The Management of Cancer and Depression in People With Intellectual Disabilities: Overcoming Barriers to Improve Care

The Management of Cancer and Depression in People With Intellectual Disabilities: Overcoming Barriers to Improve Care

Lara Carneiro, Katarzyna Ćwirynkało, Rita Vaičekauskaitė, Soner Dogan, Oliwia Kowalczyk, John Wells
Copyright: © 2024 |Pages: 41
DOI: 10.4018/978-1-6684-6040-5.ch002
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Intellectual disability (ID) is a lifelong impairment of cognition and adaptive behavior that emerges in the development period. ID is a differentiated disability, whose severity differs from mild to profound. People with ID all have unique strengths and deficits, and while some can live autonomously, others may need significant levels of support. Many people with ID are affected by cancer in their lifetime, and depression and anxiety are psychiatric syndromes that have been receiving the most attention in people with cancer. The chapter provides an overview of how exercise and psychotherapy can help people with ID to manage cancer and depression.
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Intellectual Disability


Historically, ID has been portrayed as a stable, lifelong and continuous condition characterised by deficits in cognitive and social spheres (Maulik et al., 2011; McKenzie, 2013). Traditionally, the characteristics of persons with ID were based on a clinical-medical model (McKenzie, 2013). Nowadays, the research discourse allows a conclusion that the concept has evolved towards an ecological, person-based and more dynamic perspective (Ćwirynkało, 2022; McKenzie, 2013).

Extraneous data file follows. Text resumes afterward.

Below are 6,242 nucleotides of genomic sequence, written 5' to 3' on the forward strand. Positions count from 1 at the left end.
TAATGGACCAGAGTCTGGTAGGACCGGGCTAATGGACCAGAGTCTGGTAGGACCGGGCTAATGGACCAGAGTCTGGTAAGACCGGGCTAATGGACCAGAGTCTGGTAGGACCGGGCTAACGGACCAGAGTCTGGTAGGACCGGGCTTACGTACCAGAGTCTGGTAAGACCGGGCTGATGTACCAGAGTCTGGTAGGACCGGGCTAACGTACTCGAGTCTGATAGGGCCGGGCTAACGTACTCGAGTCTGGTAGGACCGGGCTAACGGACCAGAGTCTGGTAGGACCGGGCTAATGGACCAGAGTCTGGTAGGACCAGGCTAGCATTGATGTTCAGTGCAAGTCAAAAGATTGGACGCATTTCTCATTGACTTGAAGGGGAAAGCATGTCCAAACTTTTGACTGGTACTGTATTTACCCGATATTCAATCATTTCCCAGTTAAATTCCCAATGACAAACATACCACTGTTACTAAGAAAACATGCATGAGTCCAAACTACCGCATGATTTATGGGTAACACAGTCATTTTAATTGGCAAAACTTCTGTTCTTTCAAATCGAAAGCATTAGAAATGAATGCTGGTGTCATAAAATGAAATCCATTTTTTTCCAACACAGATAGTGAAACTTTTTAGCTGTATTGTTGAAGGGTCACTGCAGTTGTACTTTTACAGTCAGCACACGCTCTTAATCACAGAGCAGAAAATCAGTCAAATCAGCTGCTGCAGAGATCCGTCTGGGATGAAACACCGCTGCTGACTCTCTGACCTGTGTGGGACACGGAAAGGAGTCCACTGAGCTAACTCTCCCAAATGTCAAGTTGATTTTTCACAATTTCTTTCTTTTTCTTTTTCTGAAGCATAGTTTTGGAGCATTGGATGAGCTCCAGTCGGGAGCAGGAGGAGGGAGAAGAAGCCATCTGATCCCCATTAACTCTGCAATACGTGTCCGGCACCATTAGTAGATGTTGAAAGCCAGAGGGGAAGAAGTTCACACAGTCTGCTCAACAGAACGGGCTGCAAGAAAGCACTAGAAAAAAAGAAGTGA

For the purposes of the current chapter, the authors adopt a definition by American Association on Intellectual and Developmental Disabilities, according to which ID “is characterized by significant limitations both in intellectual and in adaptive behaviour as expressed in conceptual, social, and practical adaptive skills. This disability originates during the developmental period, which is defined operationally as before the individual attains age 22” (Schalock et al., 2021, p. 1).

Key Terms in this Chapter

Cancer: An illness with abnormal cell growth that is likely to invade or spread to other body parts.

Depression: Is a common medical illness that causes a feeling of sadness and the inability to enjoy life. It is also called clinical depression or major depressive disorder.

Major Depressive Disorder: This is characterized by depressed mood or lack of interest or pleasure in almost of all daily activities. Symptoms are: fatigue, insomnia or hypersomnia, feelings of uselessness and concentration difficulties that take place for two weeks.

Exercise: Is a physical activity (PA) that aims to enhance and maintain a subject’s physical fitness. Usually, PA is structured and planned to fit the individual needs.

Psychotherapy: Is the assistance given to individuals to help them to handle or manage feelings, emotions and thoughts.

Mental Disorders: Present psychological dysfunction that generates psychological and physical distress or impaired function. Unexpected social behaviour or cultural standard behaviour can be displayed.

Intellectual Disability: It is a generalized disorder that presents significant impairment on cognition and deficits of two or more adaptive behaviours.

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